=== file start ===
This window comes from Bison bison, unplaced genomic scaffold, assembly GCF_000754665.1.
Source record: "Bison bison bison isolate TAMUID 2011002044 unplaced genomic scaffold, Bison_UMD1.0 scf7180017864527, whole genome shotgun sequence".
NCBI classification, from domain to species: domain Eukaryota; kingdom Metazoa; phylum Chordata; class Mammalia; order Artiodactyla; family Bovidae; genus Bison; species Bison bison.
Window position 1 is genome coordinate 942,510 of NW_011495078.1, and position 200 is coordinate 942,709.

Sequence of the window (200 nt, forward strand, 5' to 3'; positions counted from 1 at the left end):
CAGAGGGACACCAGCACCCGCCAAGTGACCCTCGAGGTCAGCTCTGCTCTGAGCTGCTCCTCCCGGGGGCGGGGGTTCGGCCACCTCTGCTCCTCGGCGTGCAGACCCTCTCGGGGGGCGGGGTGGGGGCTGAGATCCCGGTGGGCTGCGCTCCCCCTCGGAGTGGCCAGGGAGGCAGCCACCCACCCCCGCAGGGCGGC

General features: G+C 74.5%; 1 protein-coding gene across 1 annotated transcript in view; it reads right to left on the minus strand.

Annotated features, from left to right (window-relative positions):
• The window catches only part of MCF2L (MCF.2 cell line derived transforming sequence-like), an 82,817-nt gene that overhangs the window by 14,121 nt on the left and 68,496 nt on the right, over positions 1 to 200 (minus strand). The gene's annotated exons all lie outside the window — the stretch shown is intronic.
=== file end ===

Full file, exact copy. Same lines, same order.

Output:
This window comes from Bison bison, unplaced genomic scaffold, assembly GCF_000754665.1.
Source record: "Bison bison bison isolate TAMUID 2011002044 unplaced genomic scaffold, Bison_UMD1.0 scf7180017864527, whole genome shotgun sequence".
NCBI classification, from domain to species: domain Eukaryota; kingdom Metazoa; phylum Chordata; class Mammalia; order Artiodactyla; family Bovidae; genus Bison; species Bison bison.
Window position 1 is genome coordinate 942,510 of NW_011495078.1, and position 200 is coordinate 942,709.

Sequence of the window (200 nt, forward strand, 5' to 3'; positions counted from 1 at the left end):
CAGAGGGACACCAGCACCCGCCAAGTGACCCTCGAGGTCAGCTCTGCTCTGAGCTGCTCCTCCCGGGGGCGGGGGTTCGGCCACCTCTGCTCCTCGGCGTGCAGACCCTCTCGGGGGGCGGGGTGGGGGCTGAGATCCCGGTGGGCTGCGCTCCCCCTCGGAGTGGCCAGGGAGGCAGCCACCCACCCCCGCAGGGCGGC

General features: G+C 74.5%; 1 protein-coding gene across 1 annotated transcript in view; it reads right to left on the minus strand.

Annotated features, from left to right (window-relative positions):
• The window catches only part of MCF2L (MCF.2 cell line derived transforming sequence-like), an 82,817-nt gene that overhangs the window by 14,121 nt on the left and 68,496 nt on the right, over positions 1 to 200 (minus strand). The gene's annotated exons all lie outside the window — the stretch shown is intronic.